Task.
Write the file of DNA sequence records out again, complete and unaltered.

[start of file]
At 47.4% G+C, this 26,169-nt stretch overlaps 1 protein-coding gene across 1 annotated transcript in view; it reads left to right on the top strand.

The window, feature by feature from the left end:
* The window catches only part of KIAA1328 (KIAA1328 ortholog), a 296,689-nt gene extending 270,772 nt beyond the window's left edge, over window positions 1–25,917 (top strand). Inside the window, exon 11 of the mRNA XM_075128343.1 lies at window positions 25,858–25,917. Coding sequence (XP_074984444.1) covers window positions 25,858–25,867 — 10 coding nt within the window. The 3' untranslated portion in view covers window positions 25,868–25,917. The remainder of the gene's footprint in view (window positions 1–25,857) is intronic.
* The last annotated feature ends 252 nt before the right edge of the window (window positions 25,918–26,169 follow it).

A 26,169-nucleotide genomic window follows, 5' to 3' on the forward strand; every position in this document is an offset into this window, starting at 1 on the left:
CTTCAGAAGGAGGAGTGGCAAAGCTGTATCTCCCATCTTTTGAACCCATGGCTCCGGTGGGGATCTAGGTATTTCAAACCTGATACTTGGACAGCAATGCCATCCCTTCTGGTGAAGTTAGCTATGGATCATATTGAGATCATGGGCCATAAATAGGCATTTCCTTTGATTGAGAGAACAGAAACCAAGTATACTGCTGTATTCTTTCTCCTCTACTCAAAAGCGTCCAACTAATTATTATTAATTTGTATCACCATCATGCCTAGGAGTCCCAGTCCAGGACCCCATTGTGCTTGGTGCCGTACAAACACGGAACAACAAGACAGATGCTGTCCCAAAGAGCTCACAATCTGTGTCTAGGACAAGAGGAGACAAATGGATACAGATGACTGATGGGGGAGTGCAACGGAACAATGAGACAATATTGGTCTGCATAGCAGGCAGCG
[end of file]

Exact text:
At 47.4% G+C, this 26,169-nt stretch overlaps 1 protein-coding gene across 1 annotated transcript in view; it reads left to right on the top strand.

The window, feature by feature from the left end:
* The window catches only part of KIAA1328 (KIAA1328 ortholog), a 296,689-nt gene extending 270,772 nt beyond the window's left edge, over window positions 1–25,917 (top strand). Inside the window, exon 11 of the mRNA XM_075128343.1 lies at window positions 25,858–25,917. Coding sequence (XP_074984444.1) covers window positions 25,858–25,867 — 10 coding nt within the window. The 3' untranslated portion in view covers window positions 25,868–25,917. The remainder of the gene's footprint in view (window positions 1–25,857) is intronic.
* The last annotated feature ends 252 nt before the right edge of the window (window positions 25,918–26,169 follow it).

A 26,169-nucleotide genomic window follows, 5' to 3' on the forward strand; every position in this document is an offset into this window, starting at 1 on the left:
CTTCAGAAGGAGGAGTGGCAAAGCTGTATCTCCCATCTTTTGAACCCATGGCTCCGGTGGGGATCTAGGTATTTCAAACCTGATACTTGGACAGCAATGCCATCCCTTCTGGTGAAGTTAGCTATGGATCATATTGAGATCATGGGCCATAAATAGGCATTTCCTTTGATTGAGAGAACAGAAACCAAGTATACTGCTGTATTCTTTCTCCTCTACTCAAAAGCGTCCAACTAATTATTATTAATTTGTATCACCATCATGCCTAGGAGTCCCAGTCCAGGACCCCATTGTGCTTGGTGCCGTACAAACACGGAACAACAAGACAGATGCTGTCCCAAAGAGCTCACAATCTGTGTCTAGGACAAGAGGAGACAAATGGATACAGATGACTGATGGGGGAGTGCAACGGAACAATGAGACAATATTGGTCTGCATAGCAGGCAGCG